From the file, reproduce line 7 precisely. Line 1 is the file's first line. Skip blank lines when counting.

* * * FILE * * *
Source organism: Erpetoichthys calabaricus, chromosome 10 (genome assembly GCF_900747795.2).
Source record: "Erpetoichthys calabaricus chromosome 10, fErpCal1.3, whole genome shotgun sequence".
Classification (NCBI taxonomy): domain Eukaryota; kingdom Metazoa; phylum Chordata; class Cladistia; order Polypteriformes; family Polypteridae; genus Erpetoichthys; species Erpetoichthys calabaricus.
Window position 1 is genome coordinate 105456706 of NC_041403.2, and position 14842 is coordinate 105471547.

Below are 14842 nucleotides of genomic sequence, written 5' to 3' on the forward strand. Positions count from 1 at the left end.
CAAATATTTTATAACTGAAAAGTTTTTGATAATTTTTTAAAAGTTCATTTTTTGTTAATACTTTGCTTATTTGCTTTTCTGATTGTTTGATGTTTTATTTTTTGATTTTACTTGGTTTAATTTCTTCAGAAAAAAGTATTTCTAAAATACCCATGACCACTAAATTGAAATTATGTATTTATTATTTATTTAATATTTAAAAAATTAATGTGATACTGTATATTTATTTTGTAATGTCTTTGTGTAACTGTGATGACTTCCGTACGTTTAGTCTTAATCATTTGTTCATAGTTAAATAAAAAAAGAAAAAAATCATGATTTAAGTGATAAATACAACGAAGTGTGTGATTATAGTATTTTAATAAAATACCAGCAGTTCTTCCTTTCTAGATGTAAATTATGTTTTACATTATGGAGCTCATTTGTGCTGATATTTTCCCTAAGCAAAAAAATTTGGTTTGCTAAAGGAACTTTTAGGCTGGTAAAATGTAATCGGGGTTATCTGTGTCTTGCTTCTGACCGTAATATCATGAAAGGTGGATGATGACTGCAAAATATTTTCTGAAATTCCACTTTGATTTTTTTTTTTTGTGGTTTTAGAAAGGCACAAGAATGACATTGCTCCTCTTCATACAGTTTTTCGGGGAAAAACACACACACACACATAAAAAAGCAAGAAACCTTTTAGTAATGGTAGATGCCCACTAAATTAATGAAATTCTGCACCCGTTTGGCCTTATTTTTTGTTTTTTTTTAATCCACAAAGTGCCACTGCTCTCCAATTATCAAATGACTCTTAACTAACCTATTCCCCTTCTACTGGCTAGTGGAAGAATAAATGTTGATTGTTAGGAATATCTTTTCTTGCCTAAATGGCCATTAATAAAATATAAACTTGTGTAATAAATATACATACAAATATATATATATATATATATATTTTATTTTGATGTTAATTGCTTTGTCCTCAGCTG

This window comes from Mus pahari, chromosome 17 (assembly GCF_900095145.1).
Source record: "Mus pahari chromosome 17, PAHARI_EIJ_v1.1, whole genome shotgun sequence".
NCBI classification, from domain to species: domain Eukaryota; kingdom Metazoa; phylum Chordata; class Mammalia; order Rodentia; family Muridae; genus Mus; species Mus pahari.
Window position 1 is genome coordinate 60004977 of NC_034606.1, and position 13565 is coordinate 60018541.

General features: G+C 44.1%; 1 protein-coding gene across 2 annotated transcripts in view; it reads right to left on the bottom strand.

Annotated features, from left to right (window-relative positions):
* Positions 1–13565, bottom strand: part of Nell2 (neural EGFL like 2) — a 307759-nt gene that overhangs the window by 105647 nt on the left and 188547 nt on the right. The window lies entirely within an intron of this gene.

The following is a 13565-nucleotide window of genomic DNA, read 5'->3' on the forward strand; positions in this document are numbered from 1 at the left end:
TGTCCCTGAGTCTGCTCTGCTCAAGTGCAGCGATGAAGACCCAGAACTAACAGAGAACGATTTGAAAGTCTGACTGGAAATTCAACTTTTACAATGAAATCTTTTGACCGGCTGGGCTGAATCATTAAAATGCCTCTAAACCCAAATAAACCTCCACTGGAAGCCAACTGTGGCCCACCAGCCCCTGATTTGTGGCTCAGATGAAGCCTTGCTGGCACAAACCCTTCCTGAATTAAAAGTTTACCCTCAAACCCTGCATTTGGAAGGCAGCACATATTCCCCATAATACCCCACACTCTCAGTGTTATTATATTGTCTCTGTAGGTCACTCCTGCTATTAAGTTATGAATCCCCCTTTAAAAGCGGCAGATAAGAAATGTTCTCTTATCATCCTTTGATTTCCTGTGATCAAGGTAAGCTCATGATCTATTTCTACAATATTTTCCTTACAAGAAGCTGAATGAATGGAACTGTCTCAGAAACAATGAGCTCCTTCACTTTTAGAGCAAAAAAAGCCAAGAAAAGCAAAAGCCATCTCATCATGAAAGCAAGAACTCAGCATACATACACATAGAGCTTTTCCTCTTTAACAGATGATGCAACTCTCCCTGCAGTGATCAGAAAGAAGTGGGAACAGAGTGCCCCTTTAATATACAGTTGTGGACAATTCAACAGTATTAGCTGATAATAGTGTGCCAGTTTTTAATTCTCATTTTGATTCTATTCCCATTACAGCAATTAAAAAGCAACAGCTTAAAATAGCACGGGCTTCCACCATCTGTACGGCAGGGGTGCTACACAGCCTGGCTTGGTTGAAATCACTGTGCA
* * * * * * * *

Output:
This window comes from Mus pahari, chromosome 17 (assembly GCF_900095145.1).